Thursday, October 27, 2016

The Surgeon by Tess Gerritsen

First Line: Today they will find her body.

Boston PD is racing to find a serial killer the newspapers have dubbed "The Surgeon" due to the precise way he works on his victims. During the course of their investigation, Detectives Thomas Moore and Jane Rizzoli find a victim of a nearly identical crime and hope that she can help them.

Two years ago Dr. Catherine Cordell fought back and survived her attacker's assault, but now The Surgeon is accurately recreating what she endured with each of his new victims. This monster is taunting her, and it's clear that Moore and Rizzoli have to move fast before Cordell is the next victim.

I've been putting off reading this series due to the Rizzoli & Isles television series, but it wasn't necessary. Like Longmire, the producers use the authors' works as springboards to new storylines, so both books and television series can be enjoyed.

I think the detail that threw me the most was the absence of Dr. Maura Isles, who isn't introduced until the next entry, The Apprentice. I had already been informed of the differences between literary Rizzoli and her TV counterpart-- and that's enough comparisons between the two mediums!

I have to admit that the serial killer part of The Surgeon was a tad old hat, but this was written in 2001 when he would've been much fresher. Watching the investigation unfold was fascinating; it took a lot of basic police work, dotting the i's and crossing the t's. Going back over the same ground until some small detail stood out and begged to be followed up on.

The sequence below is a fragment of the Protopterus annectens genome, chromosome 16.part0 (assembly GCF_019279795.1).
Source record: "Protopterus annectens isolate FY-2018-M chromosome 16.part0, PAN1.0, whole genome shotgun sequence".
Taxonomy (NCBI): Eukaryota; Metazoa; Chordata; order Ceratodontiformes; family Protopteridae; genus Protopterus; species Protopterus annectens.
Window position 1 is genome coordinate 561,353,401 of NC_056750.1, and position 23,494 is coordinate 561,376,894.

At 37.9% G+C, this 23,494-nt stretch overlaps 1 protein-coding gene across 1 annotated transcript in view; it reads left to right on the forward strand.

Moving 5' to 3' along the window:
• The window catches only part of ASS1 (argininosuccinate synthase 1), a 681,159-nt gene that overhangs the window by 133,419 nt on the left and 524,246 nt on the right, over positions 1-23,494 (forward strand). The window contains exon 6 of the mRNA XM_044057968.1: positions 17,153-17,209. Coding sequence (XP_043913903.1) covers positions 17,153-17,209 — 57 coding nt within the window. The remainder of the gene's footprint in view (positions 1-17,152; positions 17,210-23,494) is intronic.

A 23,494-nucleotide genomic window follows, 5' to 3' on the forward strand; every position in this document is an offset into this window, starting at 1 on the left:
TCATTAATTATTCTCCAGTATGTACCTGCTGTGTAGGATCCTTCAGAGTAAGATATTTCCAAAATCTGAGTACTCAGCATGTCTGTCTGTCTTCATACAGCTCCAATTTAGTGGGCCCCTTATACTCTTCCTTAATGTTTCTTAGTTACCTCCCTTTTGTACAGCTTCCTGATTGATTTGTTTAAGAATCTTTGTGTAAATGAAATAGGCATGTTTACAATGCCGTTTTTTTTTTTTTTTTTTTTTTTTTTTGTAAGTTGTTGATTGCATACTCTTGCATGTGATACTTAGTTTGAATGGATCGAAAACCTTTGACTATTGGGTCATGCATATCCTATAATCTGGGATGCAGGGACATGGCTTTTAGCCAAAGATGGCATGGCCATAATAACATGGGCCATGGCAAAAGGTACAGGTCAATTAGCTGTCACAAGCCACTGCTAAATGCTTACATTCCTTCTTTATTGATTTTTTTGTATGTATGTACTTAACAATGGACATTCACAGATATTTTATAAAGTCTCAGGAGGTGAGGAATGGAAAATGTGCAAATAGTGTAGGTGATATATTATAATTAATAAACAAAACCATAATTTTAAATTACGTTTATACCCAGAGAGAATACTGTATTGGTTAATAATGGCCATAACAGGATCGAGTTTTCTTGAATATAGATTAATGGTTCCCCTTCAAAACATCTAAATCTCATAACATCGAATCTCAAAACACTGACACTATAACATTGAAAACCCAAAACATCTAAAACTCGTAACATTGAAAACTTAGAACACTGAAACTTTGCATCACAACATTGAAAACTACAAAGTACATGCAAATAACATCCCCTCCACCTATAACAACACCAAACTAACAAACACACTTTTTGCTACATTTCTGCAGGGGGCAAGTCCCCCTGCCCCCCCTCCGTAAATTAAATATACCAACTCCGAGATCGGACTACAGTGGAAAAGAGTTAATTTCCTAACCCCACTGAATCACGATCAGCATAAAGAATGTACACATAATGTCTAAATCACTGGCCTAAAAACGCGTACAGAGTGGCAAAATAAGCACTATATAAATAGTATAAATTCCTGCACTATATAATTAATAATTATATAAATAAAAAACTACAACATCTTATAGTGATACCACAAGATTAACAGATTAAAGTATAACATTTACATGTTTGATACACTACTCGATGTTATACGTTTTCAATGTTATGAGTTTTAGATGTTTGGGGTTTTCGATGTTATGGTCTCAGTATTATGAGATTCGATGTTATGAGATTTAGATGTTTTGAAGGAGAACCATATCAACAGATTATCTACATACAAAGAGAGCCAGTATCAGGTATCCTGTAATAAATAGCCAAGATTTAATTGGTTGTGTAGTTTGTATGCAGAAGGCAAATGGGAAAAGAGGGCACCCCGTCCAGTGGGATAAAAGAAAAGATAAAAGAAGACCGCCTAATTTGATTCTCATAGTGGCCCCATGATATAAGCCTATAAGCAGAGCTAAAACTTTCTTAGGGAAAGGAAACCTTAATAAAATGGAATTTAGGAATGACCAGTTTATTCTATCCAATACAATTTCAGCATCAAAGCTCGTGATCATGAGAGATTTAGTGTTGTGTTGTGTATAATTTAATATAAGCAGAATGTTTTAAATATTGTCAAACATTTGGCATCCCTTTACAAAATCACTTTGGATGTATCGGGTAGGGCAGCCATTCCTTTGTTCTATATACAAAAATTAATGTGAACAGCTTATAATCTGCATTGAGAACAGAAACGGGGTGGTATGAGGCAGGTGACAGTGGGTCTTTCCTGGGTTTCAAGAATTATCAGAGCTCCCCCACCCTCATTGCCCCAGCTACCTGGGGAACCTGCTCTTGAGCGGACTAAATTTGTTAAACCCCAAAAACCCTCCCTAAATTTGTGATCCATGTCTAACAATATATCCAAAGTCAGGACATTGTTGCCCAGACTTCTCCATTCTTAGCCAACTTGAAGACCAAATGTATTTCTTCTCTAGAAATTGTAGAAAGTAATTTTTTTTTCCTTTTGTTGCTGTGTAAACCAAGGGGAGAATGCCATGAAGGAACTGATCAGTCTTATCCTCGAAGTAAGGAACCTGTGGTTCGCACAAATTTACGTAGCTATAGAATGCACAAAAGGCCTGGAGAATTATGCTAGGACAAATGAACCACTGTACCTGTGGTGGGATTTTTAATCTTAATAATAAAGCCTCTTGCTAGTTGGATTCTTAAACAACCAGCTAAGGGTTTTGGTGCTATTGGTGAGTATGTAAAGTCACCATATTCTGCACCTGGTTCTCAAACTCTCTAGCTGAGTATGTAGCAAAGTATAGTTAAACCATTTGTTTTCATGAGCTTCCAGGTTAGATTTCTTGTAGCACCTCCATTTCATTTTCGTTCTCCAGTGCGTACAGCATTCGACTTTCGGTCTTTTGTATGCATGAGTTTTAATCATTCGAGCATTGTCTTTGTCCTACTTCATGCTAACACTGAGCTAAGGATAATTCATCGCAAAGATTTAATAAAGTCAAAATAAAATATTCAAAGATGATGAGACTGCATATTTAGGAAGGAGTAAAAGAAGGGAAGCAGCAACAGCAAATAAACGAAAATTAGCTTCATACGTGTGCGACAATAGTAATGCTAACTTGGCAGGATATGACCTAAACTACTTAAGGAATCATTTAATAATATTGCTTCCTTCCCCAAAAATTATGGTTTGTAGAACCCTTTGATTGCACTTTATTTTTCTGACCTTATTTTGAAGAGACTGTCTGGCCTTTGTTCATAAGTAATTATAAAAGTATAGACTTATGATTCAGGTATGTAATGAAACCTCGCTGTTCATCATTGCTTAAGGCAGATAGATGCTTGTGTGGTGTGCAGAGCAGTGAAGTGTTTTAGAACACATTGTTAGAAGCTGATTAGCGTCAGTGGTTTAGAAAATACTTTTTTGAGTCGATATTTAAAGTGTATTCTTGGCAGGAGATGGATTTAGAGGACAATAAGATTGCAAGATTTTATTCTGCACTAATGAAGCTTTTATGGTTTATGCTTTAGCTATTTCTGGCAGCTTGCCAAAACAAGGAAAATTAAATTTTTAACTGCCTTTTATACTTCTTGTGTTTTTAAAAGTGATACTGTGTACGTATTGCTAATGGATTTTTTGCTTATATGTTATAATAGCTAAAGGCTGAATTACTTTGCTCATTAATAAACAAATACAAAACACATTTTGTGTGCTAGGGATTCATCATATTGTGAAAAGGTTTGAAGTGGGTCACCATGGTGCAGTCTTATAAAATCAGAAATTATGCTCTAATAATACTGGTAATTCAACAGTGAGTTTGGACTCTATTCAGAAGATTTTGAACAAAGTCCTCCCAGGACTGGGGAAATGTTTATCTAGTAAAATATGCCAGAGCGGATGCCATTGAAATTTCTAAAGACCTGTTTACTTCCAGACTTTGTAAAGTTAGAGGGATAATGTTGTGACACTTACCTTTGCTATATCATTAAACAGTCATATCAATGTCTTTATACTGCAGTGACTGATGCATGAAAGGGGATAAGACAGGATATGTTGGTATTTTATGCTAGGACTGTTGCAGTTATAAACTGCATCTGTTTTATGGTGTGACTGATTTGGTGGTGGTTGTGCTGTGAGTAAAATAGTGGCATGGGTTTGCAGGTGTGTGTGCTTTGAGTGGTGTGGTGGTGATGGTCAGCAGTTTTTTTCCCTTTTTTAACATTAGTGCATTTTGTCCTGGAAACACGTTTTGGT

Due to Gerritsen's medical background, readers get an excellent feel for the protocol in hospitals and the split-second decisions that must be made in the emergency room. But the overarching theme of The Surgeon is women competing in what has always been considered a "man's world." Jane Rizzoli and Catherine Cordell both have cores of steel; they have to because of their occupations. Too many times women have been treated as victims, as a sex not worthy of being heard, only of being ignored, protected as something "lesser," or... of being disposed of. Tess Gerritsen makes readers feel every second, every ounce, of this injustice. It's this passion of hers, along with her fast-paced story, her fascinating characters, and her eye for detail that will keep me reading her books.   

The Surgeon by Tess Gerritsen
eISBN: 9780345449436
Ballantine Books © 2016
Originally published 2001.
eBook, 368 pages

Police Procedural, #1 Rizzoli & Isles
Rating: A
Source: Purchased from Amazon. 



  1. This is the book that stopped me from reading any other books by Tess Gerritsen. I could not stand the brutalization of the main character and the chapters in between her story and in the mind of the psychopath. Way too much brutality for me. I wouldn't take out the garbage for three nights, and left the lights on.

    I'm amazed that the violence didn't bother you.

    1. Perhaps it's because I have had to deal with both a rapist and a stalker in my life that my perceptions are slightly different. If this was just a "slasher" book, I would've stopped reading, but Jane and Catherine are strong women, and I liked seeing how they dealt with what was happening.

  2. I read both books as part of a reading challenge back in 2007. I thought The Apprentice was the better of the two, but perhaps that was to be expected because I actually read that one first and it spoiled The Surgeon a bit for me.

    1. I can certainly see that happening; things like this had a large part in my former insistence on reading series books in order. (I've since lightened up a bit on that....)

  3. No doubt, Cathy, Gerritsen's medical background is an important part of this series. I admit, it's not one of my 'go-to' series, but I do like the relationship between Rizzoli and Isles, and I like the way both characters have developed. I hope you'll enjoy the series as you go along.


Thank you for taking the time to make a comment. I really appreciate it!